I gave an example to work from by creating a repeating line poem on the projector. I used this pattern: “From ________, I learned ________,” using details from our chart to build the lines. I started, “From my mom, I learned that sometimes you have to speak up if you’re going to do what’s right.” Then I asked them to help me add a few lines, based on our biography studies. Finally, they wrote their own poems. Here is Divonne’s:
What I Learned
From Wilma Rudolph I learned to keep on trying, even when you’re tired.
From my dad I learned to laugh at your problems like they’re silly.
From Harriet Tubman I learned to leave no one behind.
From my brother I learned to play just enough.
From Ar’Nea I learned that a smile tells you that you aren’t alone and that time is tickin’ and we better get this poem done.
From my teachers I learned to read and write, which is everything.
What Do You Want to Teach?
For their persuasive writing pieces, I wanted them to tackle a big issue or idea. After sorting through what they believe and who they look to for guidance, it was time to flip the focus, to turn to the question of how influence becomes inspiration, how learning becomes action. I wanted them to use this grounding to articulate what they thought was important, what they thought should change. Still I had to guide students in identifying issues that matter—that matter to them and will matter to a lot of people. This is a delicate balance, moving beyond their own sphere of knowledge and concern while claiming their place in the world around them.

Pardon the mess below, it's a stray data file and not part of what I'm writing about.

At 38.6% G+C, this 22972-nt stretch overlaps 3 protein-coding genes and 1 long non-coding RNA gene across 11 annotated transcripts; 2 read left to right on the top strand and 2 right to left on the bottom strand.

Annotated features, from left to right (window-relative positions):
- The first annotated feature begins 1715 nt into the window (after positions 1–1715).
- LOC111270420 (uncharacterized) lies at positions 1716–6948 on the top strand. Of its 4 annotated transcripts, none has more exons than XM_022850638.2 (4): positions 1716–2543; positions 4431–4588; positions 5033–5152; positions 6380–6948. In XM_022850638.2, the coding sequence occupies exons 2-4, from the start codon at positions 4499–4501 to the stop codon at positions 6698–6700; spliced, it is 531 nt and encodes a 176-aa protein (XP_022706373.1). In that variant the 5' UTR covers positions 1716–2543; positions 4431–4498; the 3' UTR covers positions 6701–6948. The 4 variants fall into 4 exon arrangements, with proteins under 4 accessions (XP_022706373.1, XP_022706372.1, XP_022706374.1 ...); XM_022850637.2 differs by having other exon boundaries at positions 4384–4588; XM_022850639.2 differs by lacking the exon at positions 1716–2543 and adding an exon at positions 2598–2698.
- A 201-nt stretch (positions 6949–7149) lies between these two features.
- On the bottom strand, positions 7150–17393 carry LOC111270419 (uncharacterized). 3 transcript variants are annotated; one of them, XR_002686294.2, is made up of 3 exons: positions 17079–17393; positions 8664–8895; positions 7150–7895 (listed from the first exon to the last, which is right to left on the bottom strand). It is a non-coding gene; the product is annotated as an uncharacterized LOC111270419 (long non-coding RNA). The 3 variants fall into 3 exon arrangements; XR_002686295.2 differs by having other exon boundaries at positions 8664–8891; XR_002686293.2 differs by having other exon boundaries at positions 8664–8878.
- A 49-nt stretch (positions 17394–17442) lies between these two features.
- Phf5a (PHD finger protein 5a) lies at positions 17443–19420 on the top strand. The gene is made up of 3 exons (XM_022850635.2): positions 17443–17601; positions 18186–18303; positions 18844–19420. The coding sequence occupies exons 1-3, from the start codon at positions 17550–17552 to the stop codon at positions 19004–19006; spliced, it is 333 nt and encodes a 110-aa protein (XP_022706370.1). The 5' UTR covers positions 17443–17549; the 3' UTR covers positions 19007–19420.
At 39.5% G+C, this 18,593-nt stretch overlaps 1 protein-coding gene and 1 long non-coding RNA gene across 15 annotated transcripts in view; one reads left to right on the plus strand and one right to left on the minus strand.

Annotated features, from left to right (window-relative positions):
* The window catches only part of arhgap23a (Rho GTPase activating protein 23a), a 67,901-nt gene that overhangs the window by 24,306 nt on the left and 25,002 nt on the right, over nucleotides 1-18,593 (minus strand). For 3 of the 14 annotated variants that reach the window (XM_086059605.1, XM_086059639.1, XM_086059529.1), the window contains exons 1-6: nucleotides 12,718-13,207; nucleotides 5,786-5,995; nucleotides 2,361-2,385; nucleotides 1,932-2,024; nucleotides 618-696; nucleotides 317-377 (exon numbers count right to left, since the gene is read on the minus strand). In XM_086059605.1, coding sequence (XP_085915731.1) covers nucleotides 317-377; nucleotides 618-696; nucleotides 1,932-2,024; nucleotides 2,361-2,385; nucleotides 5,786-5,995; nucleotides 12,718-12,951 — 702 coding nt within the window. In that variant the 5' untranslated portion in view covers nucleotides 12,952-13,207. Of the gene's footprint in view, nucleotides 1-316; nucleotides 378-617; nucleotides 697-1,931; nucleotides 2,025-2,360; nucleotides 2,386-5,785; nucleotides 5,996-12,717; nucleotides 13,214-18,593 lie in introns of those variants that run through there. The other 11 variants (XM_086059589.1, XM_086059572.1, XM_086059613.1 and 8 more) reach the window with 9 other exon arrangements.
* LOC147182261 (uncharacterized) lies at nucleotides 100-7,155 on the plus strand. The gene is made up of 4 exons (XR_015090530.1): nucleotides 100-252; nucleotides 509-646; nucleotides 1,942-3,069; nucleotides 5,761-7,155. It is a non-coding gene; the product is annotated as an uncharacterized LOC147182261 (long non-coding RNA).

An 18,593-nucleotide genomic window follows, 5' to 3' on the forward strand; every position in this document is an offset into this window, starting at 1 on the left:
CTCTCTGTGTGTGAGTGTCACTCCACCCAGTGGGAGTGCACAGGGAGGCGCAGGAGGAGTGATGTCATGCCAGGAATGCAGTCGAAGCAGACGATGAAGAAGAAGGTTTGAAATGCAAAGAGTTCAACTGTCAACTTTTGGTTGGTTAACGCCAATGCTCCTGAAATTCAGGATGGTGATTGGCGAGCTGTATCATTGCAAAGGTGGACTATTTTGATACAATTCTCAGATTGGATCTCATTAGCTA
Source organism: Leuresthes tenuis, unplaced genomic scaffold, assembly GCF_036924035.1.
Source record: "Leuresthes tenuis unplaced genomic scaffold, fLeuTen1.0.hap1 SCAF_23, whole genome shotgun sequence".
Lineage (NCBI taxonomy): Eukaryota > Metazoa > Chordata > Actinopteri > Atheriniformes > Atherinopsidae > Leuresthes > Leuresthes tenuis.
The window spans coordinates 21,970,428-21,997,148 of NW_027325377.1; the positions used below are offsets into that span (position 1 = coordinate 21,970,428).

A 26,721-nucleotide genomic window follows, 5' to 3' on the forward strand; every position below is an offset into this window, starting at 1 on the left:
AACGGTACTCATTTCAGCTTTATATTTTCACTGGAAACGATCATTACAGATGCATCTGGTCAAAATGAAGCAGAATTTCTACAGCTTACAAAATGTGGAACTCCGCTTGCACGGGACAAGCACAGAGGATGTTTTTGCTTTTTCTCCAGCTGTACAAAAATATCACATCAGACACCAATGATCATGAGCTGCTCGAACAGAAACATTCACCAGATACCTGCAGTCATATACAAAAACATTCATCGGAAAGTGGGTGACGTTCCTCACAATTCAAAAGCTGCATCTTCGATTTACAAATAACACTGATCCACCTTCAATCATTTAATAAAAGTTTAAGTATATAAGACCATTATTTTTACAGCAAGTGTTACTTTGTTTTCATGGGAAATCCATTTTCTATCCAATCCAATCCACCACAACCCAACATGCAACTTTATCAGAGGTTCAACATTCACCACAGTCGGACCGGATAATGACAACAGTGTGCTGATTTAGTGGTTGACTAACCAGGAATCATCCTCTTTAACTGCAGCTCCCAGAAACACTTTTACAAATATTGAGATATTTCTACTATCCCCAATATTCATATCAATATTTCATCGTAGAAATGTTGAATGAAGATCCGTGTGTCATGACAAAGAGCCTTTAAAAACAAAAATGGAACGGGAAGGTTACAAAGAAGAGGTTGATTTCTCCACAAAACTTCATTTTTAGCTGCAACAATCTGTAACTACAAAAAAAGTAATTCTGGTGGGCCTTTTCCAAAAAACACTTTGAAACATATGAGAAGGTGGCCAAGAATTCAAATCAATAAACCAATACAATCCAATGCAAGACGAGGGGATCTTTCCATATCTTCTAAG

“Now it is time for you to think about what you want to teach people. You can take a turn telling the world how things should be.” I asked them to think about things they wish were different about the world, things they wish people would do and things they wish people would stop doing. (See I Wish We Could Change...Worksheet) Some students struggled here, so I prompted them to think about what they talked about in their “What I Learned” poem.
Some students needed guidance honing in on an idea that was neither unique to their experience nor out of the realm of their expertise. I asked questions: “Is this an issue that affects a lot of people or just a few?” and “How much do you know about this topic? Would you have a lot of smart ideas to share about this or just a few?” Many students were worried about pollution, some wanted to address health risks like smoking or drugs, and many wanted to change what schooling is like.
From teacher-writer Stephanie Parsons’ book Second-Grade Writers, I got the idea of having students make posters to clarify their thinking before they write their persuasive letter or essay. She has students pick a topic to explore and create a poster that explains their thinking. This becomes a rudimentary thesis, or central argument. The crux is that they create a message on the poster explaining what they want people to do. After looking at images of posters from different political and health campaigns, we talked about what elements they noticed in the posters.